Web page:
With our upcoming production of Athol Fugard's "The Road To Mecca" in mind, we thought we'd give you some helpful tips on how to best prepare for your audition. Many newcomers say that they find auditions daunting, but there are ways to make it a more relaxed and pleasant experience.
Read the audition notice with attention
The first thing to check is that you will be available for rehearsals and for the run of the production. It is important to remember that a considerable amount of your time will be required for the production if you pass the audition. If you’ll be unavailable for some rehearsal dates you might not be considered for a big part. Some directors work around unavailability if it is a small part or a cameo and schedule rehearsals accordingly. Our actors perform for the love of the arts and although you are not paid, your full commitment to the production is appreciated.
The prescribed audition material is always available from the director. Read the character description carefully and make sure that you are auditioning for a part that suits your age. For example, if the director is looking to cast a character who is a middle-aged housewife, it is unlikely that you will get the part if you are much younger or older. Most character descriptions however include an “age window” and actors who look the part, irrespective of their actual age, will qualify.
Preparation is key
You should always arrive fully prepared for your audition! Read the prescribed material several times and familiarize yourself with the content. Write down your own short description of how you see the character other than what is already mentioned. Should the director ask you for your interpretation, you will already be prepared and it will show that you have given your character some thought. Practice your delivery beforehand in front of a mirror or even better with family and friends. Practice, practice, practice!
Some directors will ask you to fill out an audition form, which will include details of your previous stage experience (if any). It is a good idea to take along a short resume of your acting / relevant experience in the event of the director simply making notes and not using a form. Include a headshot picture to help the director “put a face to the name” afterwards.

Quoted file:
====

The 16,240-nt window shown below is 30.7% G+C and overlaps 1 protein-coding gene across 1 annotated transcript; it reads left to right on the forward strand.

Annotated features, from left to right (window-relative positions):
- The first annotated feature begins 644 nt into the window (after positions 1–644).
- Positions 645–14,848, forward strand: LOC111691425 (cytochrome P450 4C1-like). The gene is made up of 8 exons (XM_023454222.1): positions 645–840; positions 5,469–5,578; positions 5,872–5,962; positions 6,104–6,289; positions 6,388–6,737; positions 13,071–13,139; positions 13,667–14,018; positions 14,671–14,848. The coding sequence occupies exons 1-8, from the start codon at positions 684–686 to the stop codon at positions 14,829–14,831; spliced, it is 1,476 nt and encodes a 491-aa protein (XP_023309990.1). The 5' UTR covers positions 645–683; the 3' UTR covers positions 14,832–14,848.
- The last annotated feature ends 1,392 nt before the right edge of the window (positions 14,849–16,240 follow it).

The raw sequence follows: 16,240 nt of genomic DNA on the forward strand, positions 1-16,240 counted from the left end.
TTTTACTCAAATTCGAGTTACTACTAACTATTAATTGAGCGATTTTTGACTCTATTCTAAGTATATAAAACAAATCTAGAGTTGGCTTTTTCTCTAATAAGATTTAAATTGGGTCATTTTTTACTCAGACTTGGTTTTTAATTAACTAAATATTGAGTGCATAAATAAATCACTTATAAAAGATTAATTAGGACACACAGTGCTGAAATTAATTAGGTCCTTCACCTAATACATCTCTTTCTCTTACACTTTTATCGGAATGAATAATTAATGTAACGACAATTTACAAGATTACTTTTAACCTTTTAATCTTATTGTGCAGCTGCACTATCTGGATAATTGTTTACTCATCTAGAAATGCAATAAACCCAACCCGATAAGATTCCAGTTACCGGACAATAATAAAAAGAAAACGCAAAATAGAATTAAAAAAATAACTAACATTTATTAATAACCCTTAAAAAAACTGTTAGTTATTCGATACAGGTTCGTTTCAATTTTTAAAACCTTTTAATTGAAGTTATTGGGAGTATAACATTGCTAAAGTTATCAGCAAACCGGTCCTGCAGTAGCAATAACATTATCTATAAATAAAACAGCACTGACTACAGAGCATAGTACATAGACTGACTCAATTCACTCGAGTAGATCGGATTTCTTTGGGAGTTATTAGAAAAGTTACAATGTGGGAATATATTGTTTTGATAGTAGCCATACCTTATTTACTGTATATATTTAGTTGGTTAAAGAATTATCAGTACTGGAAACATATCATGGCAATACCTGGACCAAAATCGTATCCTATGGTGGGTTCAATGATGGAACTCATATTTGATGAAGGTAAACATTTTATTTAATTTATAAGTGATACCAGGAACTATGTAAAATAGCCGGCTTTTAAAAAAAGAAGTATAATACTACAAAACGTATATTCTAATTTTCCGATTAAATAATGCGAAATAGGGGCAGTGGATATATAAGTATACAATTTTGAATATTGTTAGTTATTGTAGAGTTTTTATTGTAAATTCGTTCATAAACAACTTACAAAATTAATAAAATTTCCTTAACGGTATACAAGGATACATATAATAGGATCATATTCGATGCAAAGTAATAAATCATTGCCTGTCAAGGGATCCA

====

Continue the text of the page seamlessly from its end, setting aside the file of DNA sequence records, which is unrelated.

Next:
The audition - speak up and slow down
It's good to be a few minutes early, it will help you to relax a little and loosen up (and also study your contenders). After introductions you will wait and be called when it is your turn. During your reading it is important to the director to see your face and hear your voice. Insecurity or nervousness tend to make one internalise one's voice and body language, so beware of this and focus on speaking out. It's a good idea to try and memorise short pieces of your lines so that you can look up from time to time. You can follow the lines on the page with your thumb so that you don't get lost on the page. However, you do not need to be afraid of reading from the script. It is ultimately more important to the director to see how you can interpret the part (and not how well you can memorise). Deliver the lines as if you are saying them for the first time and the director is hearing them for the first time.
Remember to not drop your voice just because your audience is right in front of you. Your ability to project is judged at the audition. Voice projection is very important and the director needs to know that the audience in the back of the theatre will be able to hear you. Watch your posture.
We know that an audition can be a stressful situation and this stress often causes many actors to unintentionally speak too fast. Remember that it is not a race and remember to vary the pace of your speech as well as the volume, inflection and tone - but most importantly - make sure that the casting director can hear you clearly.
Be open to other parts
There might be other parts for which you are considered perfect, so don’t be surprised if you are asked to cold read another part! This is one of the reasons why it is good to read all the audition material and not only the part you are auditioning for. You might not get the much sought-after part that you want but get an equally challenging role. Be willing to assist if you are asked to read a part that you are not suited for or interested in, as a stand-in.